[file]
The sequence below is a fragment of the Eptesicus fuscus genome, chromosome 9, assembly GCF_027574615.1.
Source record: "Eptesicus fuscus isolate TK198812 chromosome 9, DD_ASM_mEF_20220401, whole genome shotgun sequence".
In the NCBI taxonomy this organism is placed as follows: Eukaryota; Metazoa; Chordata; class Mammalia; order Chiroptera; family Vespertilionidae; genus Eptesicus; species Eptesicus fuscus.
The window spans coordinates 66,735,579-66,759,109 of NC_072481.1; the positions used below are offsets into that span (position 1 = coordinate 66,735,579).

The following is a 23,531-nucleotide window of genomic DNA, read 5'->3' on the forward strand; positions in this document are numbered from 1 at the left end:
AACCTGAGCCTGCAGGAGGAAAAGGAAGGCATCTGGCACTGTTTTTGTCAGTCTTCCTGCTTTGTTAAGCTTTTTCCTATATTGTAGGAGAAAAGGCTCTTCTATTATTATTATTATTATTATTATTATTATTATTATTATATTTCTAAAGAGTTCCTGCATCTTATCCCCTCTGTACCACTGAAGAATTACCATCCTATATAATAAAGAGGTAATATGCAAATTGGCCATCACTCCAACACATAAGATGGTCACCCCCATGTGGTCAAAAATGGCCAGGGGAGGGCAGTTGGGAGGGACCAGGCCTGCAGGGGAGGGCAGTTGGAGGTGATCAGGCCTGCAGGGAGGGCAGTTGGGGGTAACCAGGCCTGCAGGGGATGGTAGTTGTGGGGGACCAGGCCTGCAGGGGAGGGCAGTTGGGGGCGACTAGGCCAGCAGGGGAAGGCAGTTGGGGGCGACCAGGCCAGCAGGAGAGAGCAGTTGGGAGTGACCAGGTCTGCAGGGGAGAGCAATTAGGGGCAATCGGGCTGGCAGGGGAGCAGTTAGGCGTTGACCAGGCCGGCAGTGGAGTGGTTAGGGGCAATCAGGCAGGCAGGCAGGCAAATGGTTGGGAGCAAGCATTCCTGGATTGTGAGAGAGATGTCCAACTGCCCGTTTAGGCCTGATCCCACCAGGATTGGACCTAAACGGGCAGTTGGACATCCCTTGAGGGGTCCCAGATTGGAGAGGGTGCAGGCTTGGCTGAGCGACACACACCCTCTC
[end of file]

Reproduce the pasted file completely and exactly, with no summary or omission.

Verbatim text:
The sequence below is a fragment of the Eptesicus fuscus genome, chromosome 9, assembly GCF_027574615.1.
Source record: "Eptesicus fuscus isolate TK198812 chromosome 9, DD_ASM_mEF_20220401, whole genome shotgun sequence".
In the NCBI taxonomy this organism is placed as follows: Eukaryota; Metazoa; Chordata; class Mammalia; order Chiroptera; family Vespertilionidae; genus Eptesicus; species Eptesicus fuscus.
The window spans coordinates 66,735,579-66,759,109 of NC_072481.1; the positions used below are offsets into that span (position 1 = coordinate 66,735,579).

The following is a 23,531-nucleotide window of genomic DNA, read 5'->3' on the forward strand; positions in this document are numbered from 1 at the left end:
AACCTGAGCCTGCAGGAGGAAAAGGAAGGCATCTGGCACTGTTTTTGTCAGTCTTCCTGCTTTGTTAAGCTTTTTCCTATATTGTAGGAGAAAAGGCTCTTCTATTATTATTATTATTATTATTATTATTATTATTATTATATTTCTAAAGAGTTCCTGCATCTTATCCCCTCTGTACCACTGAAGAATTACCATCCTATATAATAAAGAGGTAATATGCAAATTGGCCATCACTCCAACACATAAGATGGTCACCCCCATGTGGTCAAAAATGGCCAGGGGAGGGCAGTTGGGAGGGACCAGGCCTGCAGGGGAGGGCAGTTGGAGGTGATCAGGCCTGCAGGGAGGGCAGTTGGGGGTAACCAGGCCTGCAGGGGATGGTAGTTGTGGGGGACCAGGCCTGCAGGGGAGGGCAGTTGGGGGCGACTAGGCCAGCAGGGGAAGGCAGTTGGGGGCGACCAGGCCAGCAGGAGAGAGCAGTTGGGAGTGACCAGGTCTGCAGGGGAGAGCAATTAGGGGCAATCGGGCTGGCAGGGGAGCAGTTAGGCGTTGACCAGGCCGGCAGTGGAGTGGTTAGGGGCAATCAGGCAGGCAGGCAGGCAAATGGTTGGGAGCAAGCATTCCTGGATTGTGAGAGAGATGTCCAACTGCCCGTTTAGGCCTGATCCCACCAGGATTGGACCTAAACGGGCAGTTGGACATCCCTTGAGGGGTCCCAGATTGGAGAGGGTGCAGGCTTGGCTGAGCGACACACACCCTCTC